To the Editor:
Because these letters are usually short, I will focus on just one part of the generally incoherent opinions column in Monday’s Herald (“Maier ’17: The white privilege of cows,” Oct. 5). Before that, I would like to acknowledge my position as a middle-class cisgender white male, and that I am in no way an expert on the history of race formation or privilege.
This opinions column contains this paragraph: “Thus, whenever I see a white college student, reeking of privilege, I recall the coincidence (or causal relationship) between white physical features and animal agriculture. It is still a question whether or not evolution endowed Eurasians with skills utilized to capitalize on the good luck of livestock animals, or whether Eurasian features just happen to be a poor man’s clue to agricultural history.” I have read this part of the column multiple times, and I cannot find a hint of irony. This statement is incredibly irresponsible and runs counter to scientific consensus. I do not believe the writer truly understands the implications of the statement: that it is open to debate whether white people are or were ever genetically superior to or different from other races. (If white people were better at domesticating animals, could they also be better at managing people? Maybe they’re better leaders. Maybe they’re just smarter.)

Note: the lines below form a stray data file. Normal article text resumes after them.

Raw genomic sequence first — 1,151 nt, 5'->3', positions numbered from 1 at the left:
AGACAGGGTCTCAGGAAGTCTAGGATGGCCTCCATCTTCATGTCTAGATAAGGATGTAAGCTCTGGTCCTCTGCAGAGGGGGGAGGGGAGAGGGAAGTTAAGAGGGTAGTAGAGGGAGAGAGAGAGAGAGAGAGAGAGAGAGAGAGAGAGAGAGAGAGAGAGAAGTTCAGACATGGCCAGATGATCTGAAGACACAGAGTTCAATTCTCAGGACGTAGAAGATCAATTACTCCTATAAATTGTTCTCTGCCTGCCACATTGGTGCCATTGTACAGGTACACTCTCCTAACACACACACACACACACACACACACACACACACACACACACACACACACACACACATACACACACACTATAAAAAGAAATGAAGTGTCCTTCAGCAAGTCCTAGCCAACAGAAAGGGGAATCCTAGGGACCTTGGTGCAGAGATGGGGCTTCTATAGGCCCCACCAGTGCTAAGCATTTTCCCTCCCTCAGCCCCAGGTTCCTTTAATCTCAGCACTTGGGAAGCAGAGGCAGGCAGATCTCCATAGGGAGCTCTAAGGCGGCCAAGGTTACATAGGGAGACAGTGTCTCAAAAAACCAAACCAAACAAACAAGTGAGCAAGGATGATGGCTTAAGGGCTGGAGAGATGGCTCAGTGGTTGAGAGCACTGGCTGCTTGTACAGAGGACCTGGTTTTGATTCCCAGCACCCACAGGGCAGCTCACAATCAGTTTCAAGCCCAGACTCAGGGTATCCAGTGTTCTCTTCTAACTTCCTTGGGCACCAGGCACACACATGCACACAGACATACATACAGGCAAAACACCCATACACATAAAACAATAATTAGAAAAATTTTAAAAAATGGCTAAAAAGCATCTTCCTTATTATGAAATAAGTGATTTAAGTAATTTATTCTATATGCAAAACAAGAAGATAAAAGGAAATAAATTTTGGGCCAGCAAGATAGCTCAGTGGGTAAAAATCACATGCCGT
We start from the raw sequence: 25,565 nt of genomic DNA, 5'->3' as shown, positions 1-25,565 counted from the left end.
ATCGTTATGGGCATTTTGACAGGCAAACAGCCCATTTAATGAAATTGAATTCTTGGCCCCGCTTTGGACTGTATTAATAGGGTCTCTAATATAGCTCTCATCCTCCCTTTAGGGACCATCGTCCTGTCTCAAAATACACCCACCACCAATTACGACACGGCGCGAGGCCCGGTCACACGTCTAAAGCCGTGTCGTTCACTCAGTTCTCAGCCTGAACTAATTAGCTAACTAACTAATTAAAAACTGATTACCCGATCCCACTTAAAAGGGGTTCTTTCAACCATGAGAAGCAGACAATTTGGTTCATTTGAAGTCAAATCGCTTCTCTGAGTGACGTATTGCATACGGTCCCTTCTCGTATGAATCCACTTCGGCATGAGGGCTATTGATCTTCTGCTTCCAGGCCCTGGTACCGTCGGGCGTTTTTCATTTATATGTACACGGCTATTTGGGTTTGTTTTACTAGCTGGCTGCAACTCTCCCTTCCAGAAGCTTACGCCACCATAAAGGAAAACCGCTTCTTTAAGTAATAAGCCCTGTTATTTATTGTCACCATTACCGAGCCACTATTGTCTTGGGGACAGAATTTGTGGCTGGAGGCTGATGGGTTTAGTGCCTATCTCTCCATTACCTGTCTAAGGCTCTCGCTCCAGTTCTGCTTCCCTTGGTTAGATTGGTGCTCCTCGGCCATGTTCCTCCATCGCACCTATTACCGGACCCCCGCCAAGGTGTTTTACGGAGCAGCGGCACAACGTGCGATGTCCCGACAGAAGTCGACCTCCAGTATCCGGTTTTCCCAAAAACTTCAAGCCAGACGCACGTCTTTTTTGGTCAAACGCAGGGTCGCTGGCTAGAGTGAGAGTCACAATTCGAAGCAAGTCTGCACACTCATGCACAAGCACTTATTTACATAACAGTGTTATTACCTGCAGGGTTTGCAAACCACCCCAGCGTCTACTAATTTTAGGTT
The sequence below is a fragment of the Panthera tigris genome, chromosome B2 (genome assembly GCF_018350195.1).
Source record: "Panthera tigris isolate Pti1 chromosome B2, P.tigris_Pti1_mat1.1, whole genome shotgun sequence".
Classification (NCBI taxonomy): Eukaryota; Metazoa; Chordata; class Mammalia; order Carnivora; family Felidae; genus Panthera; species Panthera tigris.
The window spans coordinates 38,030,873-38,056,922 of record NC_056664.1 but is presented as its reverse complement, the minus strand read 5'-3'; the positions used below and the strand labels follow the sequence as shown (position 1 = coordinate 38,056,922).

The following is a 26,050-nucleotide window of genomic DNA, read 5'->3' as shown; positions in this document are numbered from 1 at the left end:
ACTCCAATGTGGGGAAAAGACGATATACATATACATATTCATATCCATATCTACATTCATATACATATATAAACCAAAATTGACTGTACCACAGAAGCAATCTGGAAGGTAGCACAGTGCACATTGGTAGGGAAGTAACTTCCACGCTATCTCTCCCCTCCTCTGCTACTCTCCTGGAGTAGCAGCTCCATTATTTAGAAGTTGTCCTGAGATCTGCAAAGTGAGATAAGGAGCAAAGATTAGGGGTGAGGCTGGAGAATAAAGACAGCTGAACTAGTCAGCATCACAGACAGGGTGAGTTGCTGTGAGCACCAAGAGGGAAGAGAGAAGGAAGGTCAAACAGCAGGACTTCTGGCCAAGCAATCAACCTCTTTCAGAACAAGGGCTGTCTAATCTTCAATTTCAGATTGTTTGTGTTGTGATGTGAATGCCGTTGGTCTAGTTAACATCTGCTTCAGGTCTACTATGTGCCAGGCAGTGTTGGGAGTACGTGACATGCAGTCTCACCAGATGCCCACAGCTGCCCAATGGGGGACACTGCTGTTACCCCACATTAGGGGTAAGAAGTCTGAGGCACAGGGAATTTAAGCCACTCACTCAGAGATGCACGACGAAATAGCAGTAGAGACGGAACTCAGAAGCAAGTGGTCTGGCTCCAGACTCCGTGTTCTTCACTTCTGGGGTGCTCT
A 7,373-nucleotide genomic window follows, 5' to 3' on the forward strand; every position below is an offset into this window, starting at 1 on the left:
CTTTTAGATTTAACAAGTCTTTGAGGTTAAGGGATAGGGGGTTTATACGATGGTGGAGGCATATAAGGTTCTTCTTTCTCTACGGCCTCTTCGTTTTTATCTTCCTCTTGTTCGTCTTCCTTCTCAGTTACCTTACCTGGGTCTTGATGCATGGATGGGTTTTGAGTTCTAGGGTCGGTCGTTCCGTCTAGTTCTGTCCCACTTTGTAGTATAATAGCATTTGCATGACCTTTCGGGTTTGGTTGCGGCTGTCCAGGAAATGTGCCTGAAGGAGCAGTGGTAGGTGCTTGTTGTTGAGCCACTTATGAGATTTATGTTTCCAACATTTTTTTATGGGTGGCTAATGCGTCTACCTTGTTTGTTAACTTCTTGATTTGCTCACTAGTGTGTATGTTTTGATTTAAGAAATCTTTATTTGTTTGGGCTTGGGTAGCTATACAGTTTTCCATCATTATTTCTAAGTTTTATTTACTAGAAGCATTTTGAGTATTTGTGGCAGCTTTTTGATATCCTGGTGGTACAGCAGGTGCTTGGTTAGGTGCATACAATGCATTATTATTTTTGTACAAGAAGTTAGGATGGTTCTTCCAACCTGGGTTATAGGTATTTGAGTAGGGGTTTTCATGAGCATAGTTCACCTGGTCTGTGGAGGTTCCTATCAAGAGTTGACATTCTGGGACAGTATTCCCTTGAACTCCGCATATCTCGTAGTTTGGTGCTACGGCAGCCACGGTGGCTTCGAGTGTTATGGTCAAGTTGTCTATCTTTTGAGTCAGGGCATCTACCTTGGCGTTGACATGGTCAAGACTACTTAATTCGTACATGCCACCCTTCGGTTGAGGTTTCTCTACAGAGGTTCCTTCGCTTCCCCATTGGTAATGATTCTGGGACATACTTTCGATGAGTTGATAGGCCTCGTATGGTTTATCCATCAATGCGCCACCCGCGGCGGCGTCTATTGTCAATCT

I would ask anyone who considers race to be a valid genetic category to read the overwhelming criticism directed at “A Troublesome Inheritance: Genes, Race and Human History.” I write this letter not out of condescension, but concern for what I hope is simply unclear writing. I am open to criticism and further discussion.
Jake Gogats ’18